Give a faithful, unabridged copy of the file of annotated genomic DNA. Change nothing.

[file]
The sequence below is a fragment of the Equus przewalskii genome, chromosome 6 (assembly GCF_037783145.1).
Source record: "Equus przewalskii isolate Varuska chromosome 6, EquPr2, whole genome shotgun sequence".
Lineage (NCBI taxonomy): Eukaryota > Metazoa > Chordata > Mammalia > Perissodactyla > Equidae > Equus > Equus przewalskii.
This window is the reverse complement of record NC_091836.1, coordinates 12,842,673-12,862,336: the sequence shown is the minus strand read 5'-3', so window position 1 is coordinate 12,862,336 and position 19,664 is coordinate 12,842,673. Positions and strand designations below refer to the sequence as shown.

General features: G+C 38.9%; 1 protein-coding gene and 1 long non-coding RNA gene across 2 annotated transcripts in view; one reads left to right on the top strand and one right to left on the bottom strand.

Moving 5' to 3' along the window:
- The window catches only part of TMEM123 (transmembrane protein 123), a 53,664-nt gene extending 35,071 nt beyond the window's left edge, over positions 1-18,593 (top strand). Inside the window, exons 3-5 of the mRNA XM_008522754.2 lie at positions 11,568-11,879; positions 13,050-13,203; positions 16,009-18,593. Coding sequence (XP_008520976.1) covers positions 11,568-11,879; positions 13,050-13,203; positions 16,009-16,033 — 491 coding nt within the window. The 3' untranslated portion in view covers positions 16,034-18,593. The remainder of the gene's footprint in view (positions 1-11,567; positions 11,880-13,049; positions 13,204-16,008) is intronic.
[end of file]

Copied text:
The sequence below is a fragment of the Equus przewalskii genome, chromosome 6 (assembly GCF_037783145.1).
Source record: "Equus przewalskii isolate Varuska chromosome 6, EquPr2, whole genome shotgun sequence".
Lineage (NCBI taxonomy): Eukaryota > Metazoa > Chordata > Mammalia > Perissodactyla > Equidae > Equus > Equus przewalskii.
This window is the reverse complement of record NC_091836.1, coordinates 12,842,673-12,862,336: the sequence shown is the minus strand read 5'-3', so window position 1 is coordinate 12,862,336 and position 19,664 is coordinate 12,842,673. Positions and strand designations below refer to the sequence as shown.

General features: G+C 38.9%; 1 protein-coding gene and 1 long non-coding RNA gene across 2 annotated transcripts in view; one reads left to right on the top strand and one right to left on the bottom strand.

Moving 5' to 3' along the window:
- The window catches only part of TMEM123 (transmembrane protein 123), a 53,664-nt gene extending 35,071 nt beyond the window's left edge, over positions 1-18,593 (top strand). Inside the window, exons 3-5 of the mRNA XM_008522754.2 lie at positions 11,568-11,879; positions 13,050-13,203; positions 16,009-18,593. Coding sequence (XP_008520976.1) covers positions 11,568-11,879; positions 13,050-13,203; positions 16,009-16,033 — 491 coding nt within the window. The 3' untranslated portion in view covers positions 16,034-18,593. The remainder of the gene's footprint in view (positions 1-11,567; positions 11,880-13,049; positions 13,204-16,008) is intronic.